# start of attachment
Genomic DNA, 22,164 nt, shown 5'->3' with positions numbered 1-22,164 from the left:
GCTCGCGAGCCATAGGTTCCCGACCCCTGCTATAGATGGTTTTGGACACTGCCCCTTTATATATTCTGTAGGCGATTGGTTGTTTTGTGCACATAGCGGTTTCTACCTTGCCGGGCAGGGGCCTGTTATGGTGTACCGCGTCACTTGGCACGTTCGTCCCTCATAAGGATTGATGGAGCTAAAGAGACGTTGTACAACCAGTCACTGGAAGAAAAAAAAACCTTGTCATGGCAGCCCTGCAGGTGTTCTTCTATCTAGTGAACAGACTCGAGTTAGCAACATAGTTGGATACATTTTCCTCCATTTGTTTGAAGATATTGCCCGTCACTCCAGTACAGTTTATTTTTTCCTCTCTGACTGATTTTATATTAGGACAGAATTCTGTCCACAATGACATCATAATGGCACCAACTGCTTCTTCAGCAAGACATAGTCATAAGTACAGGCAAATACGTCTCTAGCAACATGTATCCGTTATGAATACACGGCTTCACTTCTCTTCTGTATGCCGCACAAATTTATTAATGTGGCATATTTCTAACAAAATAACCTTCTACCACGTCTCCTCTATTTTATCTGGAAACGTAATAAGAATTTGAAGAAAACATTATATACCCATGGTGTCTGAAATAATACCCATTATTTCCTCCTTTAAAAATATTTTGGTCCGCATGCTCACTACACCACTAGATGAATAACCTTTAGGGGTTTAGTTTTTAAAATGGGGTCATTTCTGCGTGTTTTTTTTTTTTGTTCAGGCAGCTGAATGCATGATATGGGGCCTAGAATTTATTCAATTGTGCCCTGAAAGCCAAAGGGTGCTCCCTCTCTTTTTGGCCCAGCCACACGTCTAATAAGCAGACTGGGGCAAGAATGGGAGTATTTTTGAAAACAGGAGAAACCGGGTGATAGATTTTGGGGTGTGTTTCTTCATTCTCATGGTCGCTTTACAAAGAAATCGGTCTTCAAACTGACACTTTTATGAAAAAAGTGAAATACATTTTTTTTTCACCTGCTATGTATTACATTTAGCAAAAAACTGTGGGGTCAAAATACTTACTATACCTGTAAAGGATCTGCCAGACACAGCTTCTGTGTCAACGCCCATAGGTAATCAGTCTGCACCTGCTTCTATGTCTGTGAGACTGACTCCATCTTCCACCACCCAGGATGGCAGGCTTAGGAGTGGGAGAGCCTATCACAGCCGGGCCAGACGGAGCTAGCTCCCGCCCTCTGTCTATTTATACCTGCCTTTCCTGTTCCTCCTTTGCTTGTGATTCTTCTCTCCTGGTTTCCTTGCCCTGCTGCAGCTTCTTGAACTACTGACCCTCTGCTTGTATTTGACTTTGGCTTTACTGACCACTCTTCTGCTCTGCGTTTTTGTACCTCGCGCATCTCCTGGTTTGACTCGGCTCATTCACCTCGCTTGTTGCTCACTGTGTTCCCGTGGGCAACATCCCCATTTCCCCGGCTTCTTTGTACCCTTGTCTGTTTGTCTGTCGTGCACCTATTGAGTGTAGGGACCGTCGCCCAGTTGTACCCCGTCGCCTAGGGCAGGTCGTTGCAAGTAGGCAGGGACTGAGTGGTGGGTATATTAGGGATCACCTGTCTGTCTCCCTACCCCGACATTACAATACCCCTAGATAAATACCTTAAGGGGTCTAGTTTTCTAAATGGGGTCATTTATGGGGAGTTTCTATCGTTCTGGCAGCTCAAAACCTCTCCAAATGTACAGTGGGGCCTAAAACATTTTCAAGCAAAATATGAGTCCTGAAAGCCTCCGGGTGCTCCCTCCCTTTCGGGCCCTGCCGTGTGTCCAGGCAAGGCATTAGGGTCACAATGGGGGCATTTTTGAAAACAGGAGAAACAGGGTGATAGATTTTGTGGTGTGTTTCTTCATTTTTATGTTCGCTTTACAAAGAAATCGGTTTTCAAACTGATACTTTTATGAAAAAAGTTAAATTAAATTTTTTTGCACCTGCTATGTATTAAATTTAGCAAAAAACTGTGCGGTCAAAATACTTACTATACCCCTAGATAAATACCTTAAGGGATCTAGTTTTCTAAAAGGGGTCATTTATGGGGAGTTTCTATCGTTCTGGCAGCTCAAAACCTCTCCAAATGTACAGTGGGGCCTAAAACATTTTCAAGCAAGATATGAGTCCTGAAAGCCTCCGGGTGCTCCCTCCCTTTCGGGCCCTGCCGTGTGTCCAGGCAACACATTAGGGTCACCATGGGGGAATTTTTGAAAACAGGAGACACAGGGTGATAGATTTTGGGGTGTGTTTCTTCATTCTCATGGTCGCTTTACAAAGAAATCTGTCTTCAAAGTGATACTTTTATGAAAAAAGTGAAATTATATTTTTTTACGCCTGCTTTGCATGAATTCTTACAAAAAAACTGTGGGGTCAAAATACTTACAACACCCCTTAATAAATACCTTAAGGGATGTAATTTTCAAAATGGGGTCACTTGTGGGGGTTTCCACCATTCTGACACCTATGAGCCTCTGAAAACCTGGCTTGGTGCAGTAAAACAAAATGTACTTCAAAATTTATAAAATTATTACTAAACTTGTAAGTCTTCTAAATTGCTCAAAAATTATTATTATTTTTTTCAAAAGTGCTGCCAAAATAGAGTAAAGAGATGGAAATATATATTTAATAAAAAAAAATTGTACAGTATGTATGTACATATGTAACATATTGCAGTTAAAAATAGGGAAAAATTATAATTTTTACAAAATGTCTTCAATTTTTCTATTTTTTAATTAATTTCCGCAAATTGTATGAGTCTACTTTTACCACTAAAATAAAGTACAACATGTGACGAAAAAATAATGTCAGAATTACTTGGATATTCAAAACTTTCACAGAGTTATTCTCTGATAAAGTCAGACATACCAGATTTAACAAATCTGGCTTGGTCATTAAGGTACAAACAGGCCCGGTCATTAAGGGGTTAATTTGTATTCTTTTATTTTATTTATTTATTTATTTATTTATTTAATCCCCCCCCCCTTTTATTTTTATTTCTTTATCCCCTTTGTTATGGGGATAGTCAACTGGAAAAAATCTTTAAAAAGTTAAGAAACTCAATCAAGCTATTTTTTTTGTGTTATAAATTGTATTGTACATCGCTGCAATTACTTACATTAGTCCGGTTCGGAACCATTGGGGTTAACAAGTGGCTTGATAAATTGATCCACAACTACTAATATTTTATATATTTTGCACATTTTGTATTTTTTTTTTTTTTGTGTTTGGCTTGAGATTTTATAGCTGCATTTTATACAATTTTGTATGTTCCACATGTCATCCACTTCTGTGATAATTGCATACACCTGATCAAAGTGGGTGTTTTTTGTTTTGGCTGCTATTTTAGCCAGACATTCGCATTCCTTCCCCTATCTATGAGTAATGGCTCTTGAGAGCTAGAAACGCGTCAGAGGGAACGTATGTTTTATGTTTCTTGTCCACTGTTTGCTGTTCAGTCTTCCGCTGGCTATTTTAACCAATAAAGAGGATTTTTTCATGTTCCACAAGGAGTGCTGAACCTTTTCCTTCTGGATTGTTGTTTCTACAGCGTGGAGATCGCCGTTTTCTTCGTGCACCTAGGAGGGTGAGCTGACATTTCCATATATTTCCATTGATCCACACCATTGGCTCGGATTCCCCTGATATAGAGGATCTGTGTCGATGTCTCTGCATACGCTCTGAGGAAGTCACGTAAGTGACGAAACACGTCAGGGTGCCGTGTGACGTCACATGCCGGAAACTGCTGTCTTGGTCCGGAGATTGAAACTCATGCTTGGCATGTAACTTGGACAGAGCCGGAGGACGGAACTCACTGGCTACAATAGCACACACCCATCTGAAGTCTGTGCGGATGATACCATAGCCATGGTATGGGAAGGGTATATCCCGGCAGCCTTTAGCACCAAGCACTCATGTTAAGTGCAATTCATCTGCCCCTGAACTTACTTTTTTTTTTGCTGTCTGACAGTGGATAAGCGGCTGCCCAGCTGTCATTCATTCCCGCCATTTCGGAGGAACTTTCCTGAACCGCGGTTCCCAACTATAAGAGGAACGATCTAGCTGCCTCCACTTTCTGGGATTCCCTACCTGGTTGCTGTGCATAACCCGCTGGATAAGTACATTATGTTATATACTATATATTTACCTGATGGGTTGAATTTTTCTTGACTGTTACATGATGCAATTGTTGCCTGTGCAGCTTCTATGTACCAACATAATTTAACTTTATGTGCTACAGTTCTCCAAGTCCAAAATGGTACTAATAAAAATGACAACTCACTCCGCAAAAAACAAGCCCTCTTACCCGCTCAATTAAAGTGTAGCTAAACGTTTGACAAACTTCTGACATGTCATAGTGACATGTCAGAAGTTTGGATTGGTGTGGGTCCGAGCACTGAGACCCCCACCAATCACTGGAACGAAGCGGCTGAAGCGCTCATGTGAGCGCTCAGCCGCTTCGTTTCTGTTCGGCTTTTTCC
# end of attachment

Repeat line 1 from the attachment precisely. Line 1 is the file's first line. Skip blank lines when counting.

Genomic DNA, 22,164 nt, shown 5'->3' with positions numbered 1-22,164 from the left: